Domenico Pozzovivo won stage three of the Giro del Trentino using SRAM's wireless electronic gears, as the French teams continues to test prototypes of the components that are expected to go into production and on sale in 2016.
Cyclingnews has discovered that four riders of the Ag2r-La Mondiale -Romain Bardet, Jean-Christophe Péraud, Blel Kadri and Pozzovivo are now using the new wireless gear system in races. Cyclingnews also spotted an electronic groupset on Domenico Pozzovivo's time trial bike during the team time trial stage at the Italian stage race. The aero handlebars were fitted with small one-click satellite button-style shifter.
Pozzovivo and Christophe Riblon were the first to test the electronic gears at WorldTour level at the Tour Down Under and then in several spring races in Europe. Now it seems that further groupsets have been made available. British website RoadcyclingUK spotted that Lisa Brennauer of the Velocio-SRAM women's team also used the electronic gear system at the recent women's Tour of Flanders.
The wireless system on the four team bikes does not seem to have undergone any further mechanical or aesthetic changes, with the rear and front changers the same as earlier examples spotted at the Tour Down Under and during 2014 at the US Pro Challenge in Colorado last August.
The Ag2r-La Mondiale team mechanics said they are not allowed to talk about the SRAM electronic gear system but Cyclingnews spotted them attaching the black batteries to the gears before the start of racing in the place of what looked like red-coloured plastic stops. They seemed happy to work with the new components.
Aesthetically the derailleurs remain the same as previously seen, here we managed a shot of the rear derailleur without its battery
Pozzovivo confirmed to Cyclingnews that he likes the wireless system despite the different method of changing gear.
"The idea of the electronic system is different because for example you use two levers to change the front gear. But when you get used to it, it feels easier than mechanical gears. I like it. I think it's the future," the Italian climber said, confirming it was his second victory with the electronic gears after also winning a stage at the Volta a Catalunya in late March.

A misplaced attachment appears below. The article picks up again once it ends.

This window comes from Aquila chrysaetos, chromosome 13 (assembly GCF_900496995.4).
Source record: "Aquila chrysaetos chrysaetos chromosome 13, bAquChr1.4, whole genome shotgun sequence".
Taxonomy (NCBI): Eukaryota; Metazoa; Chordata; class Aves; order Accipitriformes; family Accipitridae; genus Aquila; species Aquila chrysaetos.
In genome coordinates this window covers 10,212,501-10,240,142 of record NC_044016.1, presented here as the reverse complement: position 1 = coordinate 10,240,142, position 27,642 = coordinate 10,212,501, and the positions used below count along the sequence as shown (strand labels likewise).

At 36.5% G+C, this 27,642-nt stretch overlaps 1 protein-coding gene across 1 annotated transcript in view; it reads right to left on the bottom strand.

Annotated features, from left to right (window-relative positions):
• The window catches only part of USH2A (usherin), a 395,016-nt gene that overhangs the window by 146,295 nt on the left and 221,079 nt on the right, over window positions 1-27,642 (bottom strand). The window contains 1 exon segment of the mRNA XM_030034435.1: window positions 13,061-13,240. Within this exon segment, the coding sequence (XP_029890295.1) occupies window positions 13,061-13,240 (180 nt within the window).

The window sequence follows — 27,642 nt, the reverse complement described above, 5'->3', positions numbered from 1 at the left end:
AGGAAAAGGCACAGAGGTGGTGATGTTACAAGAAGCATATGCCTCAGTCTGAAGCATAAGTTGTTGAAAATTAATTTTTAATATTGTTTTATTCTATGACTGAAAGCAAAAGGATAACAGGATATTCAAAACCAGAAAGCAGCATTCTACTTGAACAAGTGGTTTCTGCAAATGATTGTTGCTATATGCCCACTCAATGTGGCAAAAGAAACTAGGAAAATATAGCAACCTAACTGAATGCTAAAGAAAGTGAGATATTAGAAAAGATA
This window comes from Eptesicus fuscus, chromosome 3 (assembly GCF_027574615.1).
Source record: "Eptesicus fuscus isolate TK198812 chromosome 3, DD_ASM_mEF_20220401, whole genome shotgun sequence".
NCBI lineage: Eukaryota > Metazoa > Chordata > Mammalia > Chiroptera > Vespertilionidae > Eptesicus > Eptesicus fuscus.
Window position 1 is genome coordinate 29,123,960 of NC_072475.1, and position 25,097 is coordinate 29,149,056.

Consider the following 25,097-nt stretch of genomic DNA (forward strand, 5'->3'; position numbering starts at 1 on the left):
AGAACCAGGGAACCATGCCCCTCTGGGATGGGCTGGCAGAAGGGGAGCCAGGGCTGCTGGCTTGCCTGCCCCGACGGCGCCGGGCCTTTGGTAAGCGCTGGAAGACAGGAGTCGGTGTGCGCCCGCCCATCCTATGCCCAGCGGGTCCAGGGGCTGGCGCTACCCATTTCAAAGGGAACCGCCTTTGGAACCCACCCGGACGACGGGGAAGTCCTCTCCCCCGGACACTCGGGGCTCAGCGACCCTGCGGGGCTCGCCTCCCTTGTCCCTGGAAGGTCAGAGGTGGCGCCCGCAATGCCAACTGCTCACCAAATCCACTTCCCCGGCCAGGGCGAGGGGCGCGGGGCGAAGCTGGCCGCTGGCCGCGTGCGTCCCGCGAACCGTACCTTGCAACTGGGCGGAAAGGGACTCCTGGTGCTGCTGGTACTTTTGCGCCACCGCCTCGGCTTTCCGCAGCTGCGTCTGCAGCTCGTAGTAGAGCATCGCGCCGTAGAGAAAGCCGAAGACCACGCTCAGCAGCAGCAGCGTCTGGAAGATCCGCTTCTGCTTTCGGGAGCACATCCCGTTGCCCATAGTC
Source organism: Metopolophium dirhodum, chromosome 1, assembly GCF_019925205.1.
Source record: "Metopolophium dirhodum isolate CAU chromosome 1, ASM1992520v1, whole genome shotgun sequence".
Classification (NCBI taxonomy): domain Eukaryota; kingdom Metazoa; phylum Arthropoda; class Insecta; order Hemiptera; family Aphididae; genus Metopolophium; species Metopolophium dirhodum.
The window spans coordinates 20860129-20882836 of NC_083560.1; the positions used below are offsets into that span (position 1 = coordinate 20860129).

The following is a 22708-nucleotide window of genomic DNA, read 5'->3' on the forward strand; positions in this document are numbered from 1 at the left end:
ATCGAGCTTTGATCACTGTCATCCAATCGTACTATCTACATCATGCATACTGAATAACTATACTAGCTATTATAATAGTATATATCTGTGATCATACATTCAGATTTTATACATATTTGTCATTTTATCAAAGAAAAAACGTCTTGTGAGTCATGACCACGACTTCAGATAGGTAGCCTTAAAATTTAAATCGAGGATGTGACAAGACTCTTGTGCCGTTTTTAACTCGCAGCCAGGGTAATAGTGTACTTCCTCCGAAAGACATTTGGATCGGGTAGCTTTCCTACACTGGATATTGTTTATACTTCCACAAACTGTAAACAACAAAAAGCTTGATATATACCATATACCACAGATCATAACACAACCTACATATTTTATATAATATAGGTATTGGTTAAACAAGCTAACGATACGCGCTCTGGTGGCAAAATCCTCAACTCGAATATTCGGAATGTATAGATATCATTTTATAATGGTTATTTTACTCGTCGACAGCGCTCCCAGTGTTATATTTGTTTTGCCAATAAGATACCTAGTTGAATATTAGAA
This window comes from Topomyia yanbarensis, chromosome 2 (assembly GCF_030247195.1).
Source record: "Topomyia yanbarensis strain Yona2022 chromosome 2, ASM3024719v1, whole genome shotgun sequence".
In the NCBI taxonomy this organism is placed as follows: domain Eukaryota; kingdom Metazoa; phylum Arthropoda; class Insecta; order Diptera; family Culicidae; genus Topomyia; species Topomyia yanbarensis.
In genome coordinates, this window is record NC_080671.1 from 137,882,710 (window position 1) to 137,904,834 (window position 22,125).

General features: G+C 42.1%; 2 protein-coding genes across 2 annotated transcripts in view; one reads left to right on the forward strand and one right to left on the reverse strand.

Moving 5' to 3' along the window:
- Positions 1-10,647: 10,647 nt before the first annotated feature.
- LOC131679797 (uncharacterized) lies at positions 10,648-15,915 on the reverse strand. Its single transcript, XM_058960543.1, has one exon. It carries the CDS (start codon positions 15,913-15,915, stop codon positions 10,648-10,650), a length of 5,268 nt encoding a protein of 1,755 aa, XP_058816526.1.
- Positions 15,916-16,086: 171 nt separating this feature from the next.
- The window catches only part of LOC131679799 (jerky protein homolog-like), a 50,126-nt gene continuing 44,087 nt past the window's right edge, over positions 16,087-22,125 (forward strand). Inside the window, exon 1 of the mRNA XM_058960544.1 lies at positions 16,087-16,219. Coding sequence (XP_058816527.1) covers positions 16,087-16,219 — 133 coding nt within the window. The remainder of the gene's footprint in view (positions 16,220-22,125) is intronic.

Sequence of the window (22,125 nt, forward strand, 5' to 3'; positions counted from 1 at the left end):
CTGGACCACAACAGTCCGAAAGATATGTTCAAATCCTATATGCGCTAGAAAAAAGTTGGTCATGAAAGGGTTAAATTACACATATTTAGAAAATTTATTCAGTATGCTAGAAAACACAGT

Cyclingnews understands that each shift lever and derailleur will directly incorporate its own separate rechargeable battery transmitter, receiver and 'brain'. Each shift lever will be linked to each derailleur for a total of four wireless connections.
The electronic group will also do away with the company's long-standing DoubleTap shift actuation whereby a short lever push moves the corresponding derailleur in one direction while a longer push moves it in the opposite direction. Instead, it is likely that SRAM will introduce a new shifter actuation with the new Red wireless electronic group called 'eTap'.
Shifts are performed by a single, one-stage button activated by moving the smaller lever behind the brake lever. Push on one lever's shift button to move the rear derailleur in one direction, or push the button on the other lever to move the chain in the opposite direction. Front gear changes are accomplished by pushing both buttons at roughly the same time. So far, it seems that SRAM has built tactile feedback into the button action, while some clever programming suggests that riders won't have to be unreasonably precise to make front shifts.